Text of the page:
• Thanks, Lady350. I think I’m doing okay, but there’s always room for improvement. Kids are cool, after all, and it’s always an interesting ride. Thanks for visiting and sharing your comments.


  4. I think it’s really important to keep a grasp on reality when approaching birth, and I think that you’re spot on about certain aspects of birth not being all that pretty (e.g. the blood, pain, poop, wee etc.) even if the whole process is in some ways a miracle. I was impressed at how quickly the nurses were able to give our son a wipe down and have him looking all clean within a few minutes of him being born. He’s five months old now and I can remember looking at him wailing his little heart out in the minutes following his birth like it was yesterday.


    • Five months – he’s entering the entertaining stage. It gets a lot more interesting after this, and each new milestone is an improvement on the last. Congratulations, and happy parenting!


  5. I never thought I would recall quoting a Hollywood movie, but that phrase Steve Martin uttered in parenthood, that it is being on a rollercoaster and you just have to ride it, taking the downs with the ups, or words to this effect is so true, and it helped me in the darker moments when it is 2am, you are dog tired and you child has just vomited all over the budget papers you had to present at work the next day. Thanks for the post.


  6. Yes to alien babies! My first look at Monkey, I said to Hubs ‘he looks like Yoda!’. He was all wrinkly and squished and an odd shade of blue. In the days that followed I was convinced he was the cutest thing ever, but when I look back at the photos? Nope. Freaky wrinkled old-man alien. And I’m not ashamed to admit it!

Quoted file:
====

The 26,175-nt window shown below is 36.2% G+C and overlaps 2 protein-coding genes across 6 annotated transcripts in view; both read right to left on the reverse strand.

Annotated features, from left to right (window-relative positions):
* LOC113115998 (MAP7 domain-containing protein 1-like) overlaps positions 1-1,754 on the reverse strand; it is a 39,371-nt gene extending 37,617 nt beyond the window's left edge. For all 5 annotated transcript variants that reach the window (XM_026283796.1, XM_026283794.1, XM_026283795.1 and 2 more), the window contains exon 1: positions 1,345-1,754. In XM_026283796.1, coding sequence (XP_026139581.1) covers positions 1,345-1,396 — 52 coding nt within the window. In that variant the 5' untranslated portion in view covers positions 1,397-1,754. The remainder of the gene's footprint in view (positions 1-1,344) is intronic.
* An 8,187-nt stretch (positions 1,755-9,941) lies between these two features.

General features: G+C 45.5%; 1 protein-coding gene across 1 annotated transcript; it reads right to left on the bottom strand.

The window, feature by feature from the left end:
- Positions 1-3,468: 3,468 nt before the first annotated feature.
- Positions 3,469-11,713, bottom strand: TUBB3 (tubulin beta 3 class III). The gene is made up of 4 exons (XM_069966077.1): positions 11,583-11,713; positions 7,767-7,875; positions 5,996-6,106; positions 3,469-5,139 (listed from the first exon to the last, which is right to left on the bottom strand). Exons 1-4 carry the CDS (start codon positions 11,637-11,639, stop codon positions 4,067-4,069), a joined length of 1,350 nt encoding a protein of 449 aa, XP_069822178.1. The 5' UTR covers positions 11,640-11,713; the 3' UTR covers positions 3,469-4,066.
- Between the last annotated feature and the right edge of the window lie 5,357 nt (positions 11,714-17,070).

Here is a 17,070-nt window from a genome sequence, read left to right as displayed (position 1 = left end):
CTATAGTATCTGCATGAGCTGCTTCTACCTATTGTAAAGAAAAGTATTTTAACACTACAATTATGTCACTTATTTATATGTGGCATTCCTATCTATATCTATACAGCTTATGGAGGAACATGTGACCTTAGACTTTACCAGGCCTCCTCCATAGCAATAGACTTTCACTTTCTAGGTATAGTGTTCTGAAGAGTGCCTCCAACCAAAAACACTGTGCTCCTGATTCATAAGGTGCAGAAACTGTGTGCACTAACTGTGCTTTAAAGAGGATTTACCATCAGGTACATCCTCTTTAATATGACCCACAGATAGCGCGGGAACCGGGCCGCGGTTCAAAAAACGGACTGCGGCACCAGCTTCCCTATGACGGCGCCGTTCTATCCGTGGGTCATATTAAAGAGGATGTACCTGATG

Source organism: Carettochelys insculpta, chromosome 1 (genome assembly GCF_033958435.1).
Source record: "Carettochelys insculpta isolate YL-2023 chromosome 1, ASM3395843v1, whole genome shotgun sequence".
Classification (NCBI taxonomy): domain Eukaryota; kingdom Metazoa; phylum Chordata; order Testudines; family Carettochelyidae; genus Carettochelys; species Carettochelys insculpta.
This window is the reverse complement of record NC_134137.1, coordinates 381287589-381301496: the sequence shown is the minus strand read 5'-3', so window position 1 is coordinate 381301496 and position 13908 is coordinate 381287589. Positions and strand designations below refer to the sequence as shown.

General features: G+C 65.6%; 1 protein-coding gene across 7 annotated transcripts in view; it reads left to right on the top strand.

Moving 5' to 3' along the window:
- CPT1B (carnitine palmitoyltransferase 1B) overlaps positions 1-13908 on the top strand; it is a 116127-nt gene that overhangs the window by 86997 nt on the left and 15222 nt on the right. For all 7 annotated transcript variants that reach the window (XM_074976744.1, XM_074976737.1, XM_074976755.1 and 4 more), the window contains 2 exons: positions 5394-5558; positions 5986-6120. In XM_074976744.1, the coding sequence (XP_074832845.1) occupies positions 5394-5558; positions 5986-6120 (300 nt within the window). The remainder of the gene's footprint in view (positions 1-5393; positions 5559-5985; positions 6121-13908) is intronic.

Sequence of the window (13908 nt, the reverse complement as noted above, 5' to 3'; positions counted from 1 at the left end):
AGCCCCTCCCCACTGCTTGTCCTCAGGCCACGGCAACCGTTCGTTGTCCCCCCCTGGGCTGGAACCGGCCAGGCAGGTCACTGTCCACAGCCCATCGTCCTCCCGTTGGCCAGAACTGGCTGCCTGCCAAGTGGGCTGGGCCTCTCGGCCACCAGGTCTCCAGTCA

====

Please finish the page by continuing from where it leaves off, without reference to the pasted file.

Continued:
• Good on you! Newbies are kind of gross, but they get exponentially cuter with time. Our youngest is three and I think that if he was any more adorable he’d probably be breaking some laws. Thanks for visiting and for sharing your thoughts!


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  8. I have frequently felt concerned about the unnatural image motherhood is given in women’s magazines. Nannies and a high income go a long way to cushioning the rigours of motherhood this is not discussed. It provides an impossibly high bar for the average reader. I


  9. Thanks for your comments! It’s nice to hear that I haven’t offended. (Well, I probably have, but they just didn’t comment.) Love your blog, by the way. It’s interesting and very, very well-written. Keep up the good work!


  10. Fantastic, honest post!!! Loved it! From a woman’s point of view on childbirth? No-one really tells you about the blood. How MUCH blood there is even in a completely straightforward birth. Eurk! It’s just lucky we mothers are on such an endorphin high for the first few days after giving birth or we’d all be so grossed out that there would never be another birth! But lovely, lovely post and congrats on being Freshly Pressed.